Because of its success, SIAD will receive enough materiel to reset 118,000 soldiers, which is made of 83,000 active/reserve and 5,000 National Guard soldiers. The reset of 83,000 active/reserve soldiers requires 1.1 million pieces valued at $70.1 million and reset of the 35,000 National Guard Soldiers requires 449,400 pieces valued at $29.6 million.
SIAD started receiving this reset materiel on 13 June and according to Ayers has currently received 60 truckloads of materiel. Sierra has currently received 168,795 pieces valued at $8 million from DLA and 89,966 pieces valued at $15.4 million for the reset program.
“We anticipate moving materiel out soon to start resetting the soldiers involved in this particular program,” said Ayers.
Sierra anticipates receiving a few new programs associated with OCIE. These programs are still in the works:
Gray Shirt Program - Soon the new dress blue uniforms will be issued to soldiers but in the meantime the Army authorized AAFES sites to purchase more than 20,000 gray shirts to go with the dress blues.
The Army has now changed its minds and it is going to require white shirts instead. The gray shirts are no longer required so the CMO will be buying the gray shirts plus the bulk excess materiel and all the trim (buttons, thread etc) and put it in stock in the OCIE. The CMO is asking that Sierra receive the materiel, do a complete inventory on items received and report back to the CMO of any discrepancies.
Ft. Benning Desert items - The CIF site at Benning is at its storage capacity. The CMO is asking that the materiel be shipped to Sierra and be stored as Ft. Benning stock. Sierra will then issue stock to Ft. Benning (CRC) as they receive more soldiers, contractors, and civilians that are deploying overseas. This will be a replenishment program to Ft. Benning for deployment.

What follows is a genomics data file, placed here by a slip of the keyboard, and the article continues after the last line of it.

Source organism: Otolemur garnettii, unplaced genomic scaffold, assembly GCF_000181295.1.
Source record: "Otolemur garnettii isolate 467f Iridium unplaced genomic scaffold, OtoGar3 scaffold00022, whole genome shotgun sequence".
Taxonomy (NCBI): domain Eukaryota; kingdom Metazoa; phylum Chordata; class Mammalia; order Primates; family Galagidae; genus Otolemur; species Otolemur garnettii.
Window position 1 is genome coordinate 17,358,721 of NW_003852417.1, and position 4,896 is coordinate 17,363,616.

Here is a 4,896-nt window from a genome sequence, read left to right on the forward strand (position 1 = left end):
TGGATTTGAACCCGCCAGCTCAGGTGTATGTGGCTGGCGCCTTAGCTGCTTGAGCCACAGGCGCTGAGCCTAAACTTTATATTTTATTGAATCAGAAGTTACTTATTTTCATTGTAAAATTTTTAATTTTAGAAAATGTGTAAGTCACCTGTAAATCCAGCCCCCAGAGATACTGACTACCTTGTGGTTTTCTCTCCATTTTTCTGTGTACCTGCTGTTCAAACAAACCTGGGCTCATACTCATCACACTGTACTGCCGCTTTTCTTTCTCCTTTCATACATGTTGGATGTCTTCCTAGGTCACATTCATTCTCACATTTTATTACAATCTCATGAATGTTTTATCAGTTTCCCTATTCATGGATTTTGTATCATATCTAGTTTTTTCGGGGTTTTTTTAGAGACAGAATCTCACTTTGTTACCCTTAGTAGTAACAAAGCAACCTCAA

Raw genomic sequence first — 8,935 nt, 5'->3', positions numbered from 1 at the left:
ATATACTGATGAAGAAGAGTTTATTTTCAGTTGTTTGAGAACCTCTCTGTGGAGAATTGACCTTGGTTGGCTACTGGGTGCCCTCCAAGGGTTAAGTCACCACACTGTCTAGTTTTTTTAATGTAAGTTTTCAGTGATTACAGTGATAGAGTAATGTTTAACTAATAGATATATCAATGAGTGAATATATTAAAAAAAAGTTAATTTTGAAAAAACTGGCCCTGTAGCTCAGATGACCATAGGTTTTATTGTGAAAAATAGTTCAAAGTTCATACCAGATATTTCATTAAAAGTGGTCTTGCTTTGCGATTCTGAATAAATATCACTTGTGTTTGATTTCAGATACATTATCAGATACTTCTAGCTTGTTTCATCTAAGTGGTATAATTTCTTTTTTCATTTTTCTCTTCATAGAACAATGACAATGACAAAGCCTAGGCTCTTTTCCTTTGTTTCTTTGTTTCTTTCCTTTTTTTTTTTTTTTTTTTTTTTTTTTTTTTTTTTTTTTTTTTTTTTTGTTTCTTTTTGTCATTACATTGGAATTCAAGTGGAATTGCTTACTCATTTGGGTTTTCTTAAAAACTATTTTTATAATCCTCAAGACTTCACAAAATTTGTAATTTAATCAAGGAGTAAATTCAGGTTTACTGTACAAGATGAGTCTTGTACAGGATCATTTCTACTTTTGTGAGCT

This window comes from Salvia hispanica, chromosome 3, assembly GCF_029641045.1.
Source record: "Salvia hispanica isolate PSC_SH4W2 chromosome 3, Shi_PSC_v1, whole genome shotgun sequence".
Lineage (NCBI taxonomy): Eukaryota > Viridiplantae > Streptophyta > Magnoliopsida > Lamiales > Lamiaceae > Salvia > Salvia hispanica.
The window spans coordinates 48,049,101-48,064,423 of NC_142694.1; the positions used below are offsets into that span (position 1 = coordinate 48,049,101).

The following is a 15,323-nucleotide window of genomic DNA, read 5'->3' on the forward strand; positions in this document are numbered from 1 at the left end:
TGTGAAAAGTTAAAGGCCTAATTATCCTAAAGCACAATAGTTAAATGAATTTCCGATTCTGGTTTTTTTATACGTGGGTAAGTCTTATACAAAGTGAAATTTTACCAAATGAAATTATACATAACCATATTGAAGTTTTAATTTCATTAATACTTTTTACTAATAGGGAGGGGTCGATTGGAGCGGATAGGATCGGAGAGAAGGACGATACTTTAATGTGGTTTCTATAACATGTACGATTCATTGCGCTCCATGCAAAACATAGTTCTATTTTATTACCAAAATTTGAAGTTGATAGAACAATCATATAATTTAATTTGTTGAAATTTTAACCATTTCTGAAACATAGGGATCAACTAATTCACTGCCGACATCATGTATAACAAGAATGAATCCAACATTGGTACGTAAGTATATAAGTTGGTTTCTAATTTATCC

PEO Solider - ESAPI / ESIPI Plates – Sierra would be receiving approximately 15 truckloads of these two types of plates to store and reissue as needed. These items are the Enhanced Small Arms Protective Inserts for the front, back and sides of the Soldier.
Ft. Benning / Ft. Dix Replenishment - These items would consist of hot weather boots, socks, and T-shirts, etc. Sierra would be receiving Condition Code A stock to store in our normal OCIE Inventory and as Ft. Benning and Ft. Dix has a need for materiel they would requisition it from Sierra. This would be a replenishment program as well.
The current OCIE retrograde and reset programs, as well as the future programs for OCIE, are a great opportunity for Sierra to show how we can support the war fighter, wrote Ayers in her story for the August 2008 Challenge.
These types of programs fit into our core competencies and it will help CMO, PEO soldier and the Army to reset their soldiers with the most up-to-date and improved clothing and protective gear in an efficient and timely manner. “This is a win – win situation for the Army, Sierra Army Depot and most importantly, the war fighter,” said Ayers.